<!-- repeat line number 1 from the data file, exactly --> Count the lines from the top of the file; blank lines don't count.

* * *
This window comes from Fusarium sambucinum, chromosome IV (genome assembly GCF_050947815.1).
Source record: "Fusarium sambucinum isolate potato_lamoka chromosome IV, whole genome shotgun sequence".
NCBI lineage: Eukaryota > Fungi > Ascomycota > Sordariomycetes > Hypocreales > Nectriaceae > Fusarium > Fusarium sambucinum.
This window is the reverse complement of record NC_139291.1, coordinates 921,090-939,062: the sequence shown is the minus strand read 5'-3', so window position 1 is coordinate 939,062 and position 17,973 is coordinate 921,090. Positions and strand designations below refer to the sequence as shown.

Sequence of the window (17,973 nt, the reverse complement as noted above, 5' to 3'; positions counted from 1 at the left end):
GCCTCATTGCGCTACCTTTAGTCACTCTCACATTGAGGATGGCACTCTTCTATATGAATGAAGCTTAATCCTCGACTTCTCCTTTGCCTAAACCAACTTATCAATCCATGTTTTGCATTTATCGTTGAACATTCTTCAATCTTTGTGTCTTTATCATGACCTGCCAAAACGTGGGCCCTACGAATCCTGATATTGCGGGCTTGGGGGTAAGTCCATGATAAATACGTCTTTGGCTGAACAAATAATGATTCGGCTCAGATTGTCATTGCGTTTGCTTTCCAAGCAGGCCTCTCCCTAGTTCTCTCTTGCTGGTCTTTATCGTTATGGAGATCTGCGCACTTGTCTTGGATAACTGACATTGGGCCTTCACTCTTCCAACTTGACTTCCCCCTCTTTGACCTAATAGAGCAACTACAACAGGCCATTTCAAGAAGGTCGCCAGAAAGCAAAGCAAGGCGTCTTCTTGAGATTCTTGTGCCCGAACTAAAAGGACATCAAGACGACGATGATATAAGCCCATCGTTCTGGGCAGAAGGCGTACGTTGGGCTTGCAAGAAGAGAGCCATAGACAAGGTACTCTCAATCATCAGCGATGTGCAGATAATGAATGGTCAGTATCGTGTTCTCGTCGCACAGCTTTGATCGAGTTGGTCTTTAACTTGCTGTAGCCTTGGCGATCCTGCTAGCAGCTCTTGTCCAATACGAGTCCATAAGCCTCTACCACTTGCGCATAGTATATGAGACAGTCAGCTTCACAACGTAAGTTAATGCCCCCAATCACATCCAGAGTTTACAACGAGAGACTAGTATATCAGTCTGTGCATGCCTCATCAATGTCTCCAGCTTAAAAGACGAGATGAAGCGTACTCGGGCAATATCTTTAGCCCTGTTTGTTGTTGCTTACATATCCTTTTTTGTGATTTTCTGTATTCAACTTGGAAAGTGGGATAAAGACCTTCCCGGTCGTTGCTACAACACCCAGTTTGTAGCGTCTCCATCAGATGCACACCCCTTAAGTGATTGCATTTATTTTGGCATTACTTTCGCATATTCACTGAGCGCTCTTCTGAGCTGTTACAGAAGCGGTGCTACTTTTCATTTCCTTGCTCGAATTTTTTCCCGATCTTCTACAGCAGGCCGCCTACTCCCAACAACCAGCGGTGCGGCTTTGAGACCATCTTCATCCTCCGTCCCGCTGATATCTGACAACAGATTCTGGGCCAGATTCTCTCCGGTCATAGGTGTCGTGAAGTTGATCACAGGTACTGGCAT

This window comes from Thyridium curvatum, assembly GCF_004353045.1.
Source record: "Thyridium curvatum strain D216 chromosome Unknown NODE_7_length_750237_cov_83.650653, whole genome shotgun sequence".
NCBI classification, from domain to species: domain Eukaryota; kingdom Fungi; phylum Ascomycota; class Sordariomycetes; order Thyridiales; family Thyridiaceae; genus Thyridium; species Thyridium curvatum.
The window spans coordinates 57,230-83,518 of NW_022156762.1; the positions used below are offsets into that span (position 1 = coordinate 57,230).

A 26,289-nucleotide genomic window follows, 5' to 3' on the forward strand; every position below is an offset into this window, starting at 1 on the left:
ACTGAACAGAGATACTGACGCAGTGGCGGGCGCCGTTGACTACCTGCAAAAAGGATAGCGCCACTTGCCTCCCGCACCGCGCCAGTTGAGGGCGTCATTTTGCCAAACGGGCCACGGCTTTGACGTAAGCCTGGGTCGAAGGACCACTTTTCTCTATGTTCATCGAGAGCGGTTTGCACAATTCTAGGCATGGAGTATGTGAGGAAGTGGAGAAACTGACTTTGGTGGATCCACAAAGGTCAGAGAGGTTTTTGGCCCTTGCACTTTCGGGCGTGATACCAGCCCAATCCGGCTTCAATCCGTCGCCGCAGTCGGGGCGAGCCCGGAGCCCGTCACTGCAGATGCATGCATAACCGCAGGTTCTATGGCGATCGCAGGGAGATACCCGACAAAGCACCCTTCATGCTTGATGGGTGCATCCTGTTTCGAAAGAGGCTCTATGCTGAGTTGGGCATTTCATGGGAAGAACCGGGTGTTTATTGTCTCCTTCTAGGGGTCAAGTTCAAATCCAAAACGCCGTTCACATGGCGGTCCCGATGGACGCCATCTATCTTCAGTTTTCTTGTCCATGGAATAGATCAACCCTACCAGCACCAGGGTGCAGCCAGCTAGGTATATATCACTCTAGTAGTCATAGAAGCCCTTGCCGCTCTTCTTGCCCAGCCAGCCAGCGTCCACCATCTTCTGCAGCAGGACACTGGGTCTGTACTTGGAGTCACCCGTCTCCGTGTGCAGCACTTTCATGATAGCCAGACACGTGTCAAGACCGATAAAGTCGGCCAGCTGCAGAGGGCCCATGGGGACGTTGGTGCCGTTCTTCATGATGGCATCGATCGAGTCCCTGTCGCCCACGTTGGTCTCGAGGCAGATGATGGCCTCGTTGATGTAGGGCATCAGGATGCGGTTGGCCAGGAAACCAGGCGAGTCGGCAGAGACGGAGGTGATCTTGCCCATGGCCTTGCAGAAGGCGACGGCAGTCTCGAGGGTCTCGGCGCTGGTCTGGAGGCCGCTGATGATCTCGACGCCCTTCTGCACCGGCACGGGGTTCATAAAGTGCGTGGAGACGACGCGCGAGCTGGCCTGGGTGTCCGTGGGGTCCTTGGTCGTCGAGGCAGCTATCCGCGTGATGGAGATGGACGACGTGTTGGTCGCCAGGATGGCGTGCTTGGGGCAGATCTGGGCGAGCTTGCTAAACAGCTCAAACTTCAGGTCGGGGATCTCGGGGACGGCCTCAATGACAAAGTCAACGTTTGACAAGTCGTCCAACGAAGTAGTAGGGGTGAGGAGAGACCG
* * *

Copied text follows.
This window comes from Fusarium sambucinum, chromosome IV (genome assembly GCF_050947815.1).